Eloise was never quite sure when she first succumbed to Osborne’s advances; she didn’t normally drink beer and it must have gone straight to her head. Before she knew what was going on, she was staggering upstairs, arm in arm with the biker, ignoring the catcalls of the others. She stopped in her tracks, giggling nervously.
‘What are we doing, why did we leave the others?’ she said in a panicked voice.
Osborne turned to her.
‘You know what we’re doing,’ he replied in a flat voice. ‘You were leading me on before!’
Eloise suddenly went sober.
‘No, no, I’m sorry!’ she cried. ‘I didn’t mean to!’ Why was she apologising? she screamed inside her head. ‘No, look, I like you - but I’m not ready...’
Osborne’s face fell. ‘Oh, Frigg ‘n’ Hell,’ he said. ‘I didn’t mean to... Look, I’m sorry as well. Let’s go back downstairs.’
‘Oh, look, I don’t want you to think... Could we just have a little talk? I mean, I like you...I...’ She was shaking.
Osborne reached forward and took hold of her, with surprising gentleness. ‘It’s alright,’ he whispered. ‘Come on. Come in here.’ He led her to the top of the stairs and into one of the rooms.
Nick turned to see Hamish confronting a group of policemen in the doorway. At their head stood a plain-clothes officer who Nick recognised as the man from the Mercedes. As he was about to step forward, a strong pair of arms reached out from the curtain behind and grabbed hold of him. With an involuntary action, he twisted in their grasp and sent his assailant flying to the floor.
It was another policeman, like the three who were coming through the curtain after him.
As Nick’s attacker fell to the floor, the next one tripped and stumbled over the fallen body. His two companions also went flying as they cannoned into the tangle of limbs.
Nick turned quickly to find Hamish fighting off the other policemen, sending the plainclothes man flying after smashing him in the face with a chair.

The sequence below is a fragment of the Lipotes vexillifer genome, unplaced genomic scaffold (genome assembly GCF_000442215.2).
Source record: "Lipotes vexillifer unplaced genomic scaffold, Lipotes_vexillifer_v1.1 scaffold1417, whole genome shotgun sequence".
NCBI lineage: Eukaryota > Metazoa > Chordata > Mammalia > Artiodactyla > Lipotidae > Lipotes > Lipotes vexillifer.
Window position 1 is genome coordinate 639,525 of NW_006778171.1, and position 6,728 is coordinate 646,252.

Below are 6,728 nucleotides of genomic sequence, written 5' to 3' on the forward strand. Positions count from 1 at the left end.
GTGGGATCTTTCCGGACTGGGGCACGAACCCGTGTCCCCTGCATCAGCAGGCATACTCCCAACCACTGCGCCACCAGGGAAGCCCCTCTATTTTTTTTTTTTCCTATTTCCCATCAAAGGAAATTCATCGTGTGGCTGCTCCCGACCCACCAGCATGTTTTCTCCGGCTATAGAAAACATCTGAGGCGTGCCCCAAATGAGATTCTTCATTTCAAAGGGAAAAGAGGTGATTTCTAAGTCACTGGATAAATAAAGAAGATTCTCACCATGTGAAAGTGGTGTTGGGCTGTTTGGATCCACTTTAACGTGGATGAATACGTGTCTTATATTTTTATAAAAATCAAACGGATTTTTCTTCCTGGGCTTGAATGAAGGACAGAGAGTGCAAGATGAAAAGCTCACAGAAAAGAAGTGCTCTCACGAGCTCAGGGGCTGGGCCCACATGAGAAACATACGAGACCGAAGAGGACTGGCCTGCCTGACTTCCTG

‘Quick, this way!’ Nick shouted. ‘Before the Keystone Cops recover!’
Hamish knocked another policeman to the ground with a swing of his chair, lashing out to his right with his foot as he did so, briefly disabling another attacker with a kick to the groin. He broke away to glance at Nick. When he saw Nick’s own piece of the action, he disengaged completely and sped across the brothel towards him.
They pushed aside the curtain and ran into the darkness beyond.
The passage led the pair of them forward for a long way and Nick found himself stumbling along an unsteady floor alongside Hamish. He couldn’t see the Scot, but could hear him panting in the blackness beside him. Behind, far off, the sound of pursuit was barely audible.
‘Where the fuck is this leading us?’ Hamish gasped from the nearby darkness.
‘Fuck knows,’ Nick said. ‘I...Oh shit!’ He slammed into something hard and solid and felt himself spinning to the uneven floor with stars wheeling and exploding around his head.
Seconds later, though it seemed like dark aeons of plunging infinity, he felt Hamish tugging at his shirt.
‘Nick, what happened?’
‘Ohh, shit,’ Nick repeated, dully. He struggled up into a sitting position. ‘I ran into something.’ He heard Hamish scraping against something in the dark. ‘What is it?’
‘Feels like... a stone column. Awe worn, really auld...’ Hamish said. He felt along the wall further. ‘And here’s an archway...shit! Here’s a stairway!’
Shouts and flashing torchlights burst suddenly from the far side of the dark expanse. Nick realised that wherever they were, it must be a large area. He’d thought they were still in a passage.
‘Let’s get up this stairway then,’ said Nick, staggering to his feet. Hamish grabbed his arm and helped him towards the steps. Hurriedly, they began to ascend.
After a few steps, Nick took one last glance back. He caught a glimpse of a wide cavern. In one corner rose a giant statue of a naked woman with claws for hands and feet; a deep, circular, stone-rimmed pit in the centre; and a group of policemen on the far side of the cavern shining their torches around, beams flickering off mouldering stone columns, hideous carvings and arching, cyclopean vaults. He turned and ran on.
The steps led to another passage, the passage to a barred metal gateway. Once again, Nick put into practice the best a Liverpudlian upbringing had taught him. He took out a piece of wire and fiddled rapidly with the padlock. In almost as short a time as it takes in the films, he picked the padlock and the bars swung open. The fugitives sped out through the archway and found themselves standing in the inner bailey of Westchester Castle.